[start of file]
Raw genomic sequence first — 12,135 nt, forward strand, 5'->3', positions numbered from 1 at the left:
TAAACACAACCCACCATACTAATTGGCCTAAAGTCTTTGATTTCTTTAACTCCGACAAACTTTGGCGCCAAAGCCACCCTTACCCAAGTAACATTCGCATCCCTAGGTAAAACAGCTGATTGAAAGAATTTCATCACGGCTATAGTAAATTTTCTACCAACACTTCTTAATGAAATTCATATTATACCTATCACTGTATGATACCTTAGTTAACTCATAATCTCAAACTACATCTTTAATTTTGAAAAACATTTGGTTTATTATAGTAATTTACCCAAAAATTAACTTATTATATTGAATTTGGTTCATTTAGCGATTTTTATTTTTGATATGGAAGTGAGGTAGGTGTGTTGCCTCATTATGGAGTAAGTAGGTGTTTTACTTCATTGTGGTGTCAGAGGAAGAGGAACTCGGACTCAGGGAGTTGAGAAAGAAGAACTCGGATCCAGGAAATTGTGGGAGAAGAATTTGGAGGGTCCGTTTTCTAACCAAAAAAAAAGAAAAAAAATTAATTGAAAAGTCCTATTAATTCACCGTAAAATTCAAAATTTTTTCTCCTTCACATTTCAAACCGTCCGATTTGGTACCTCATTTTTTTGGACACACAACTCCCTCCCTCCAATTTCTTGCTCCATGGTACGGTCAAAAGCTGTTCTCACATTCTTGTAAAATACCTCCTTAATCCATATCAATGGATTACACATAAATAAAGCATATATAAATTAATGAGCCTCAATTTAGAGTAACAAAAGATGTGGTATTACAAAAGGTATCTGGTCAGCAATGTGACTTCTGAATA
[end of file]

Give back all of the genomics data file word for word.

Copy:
Raw genomic sequence first — 12,135 nt, forward strand, 5'->3', positions numbered from 1 at the left:
TAAACACAACCCACCATACTAATTGGCCTAAAGTCTTTGATTTCTTTAACTCCGACAAACTTTGGCGCCAAAGCCACCCTTACCCAAGTAACATTCGCATCCCTAGGTAAAACAGCTGATTGAAAGAATTTCATCACGGCTATAGTAAATTTTCTACCAACACTTCTTAATGAAATTCATATTATACCTATCACTGTATGATACCTTAGTTAACTCATAATCTCAAACTACATCTTTAATTTTGAAAAACATTTGGTTTATTATAGTAATTTACCCAAAAATTAACTTATTATATTGAATTTGGTTCATTTAGCGATTTTTATTTTTGATATGGAAGTGAGGTAGGTGTGTTGCCTCATTATGGAGTAAGTAGGTGTTTTACTTCATTGTGGTGTCAGAGGAAGAGGAACTCGGACTCAGGGAGTTGAGAAAGAAGAACTCGGATCCAGGAAATTGTGGGAGAAGAATTTGGAGGGTCCGTTTTCTAACCAAAAAAAAAGAAAAAAAATTAATTGAAAAGTCCTATTAATTCACCGTAAAATTCAAAATTTTTTCTCCTTCACATTTCAAACCGTCCGATTTGGTACCTCATTTTTTTGGACACACAACTCCCTCCCTCCAATTTCTTGCTCCATGGTACGGTCAAAAGCTGTTCTCACATTCTTGTAAAATACCTCCTTAATCCATATCAATGGATTACACATAAATAAAGCATATATAAATTAATGAGCCTCAATTTAGAGTAACAAAAGATGTGGTATTACAAAAGGTATCTGGTCAGCAATGTGACTTCTGAATA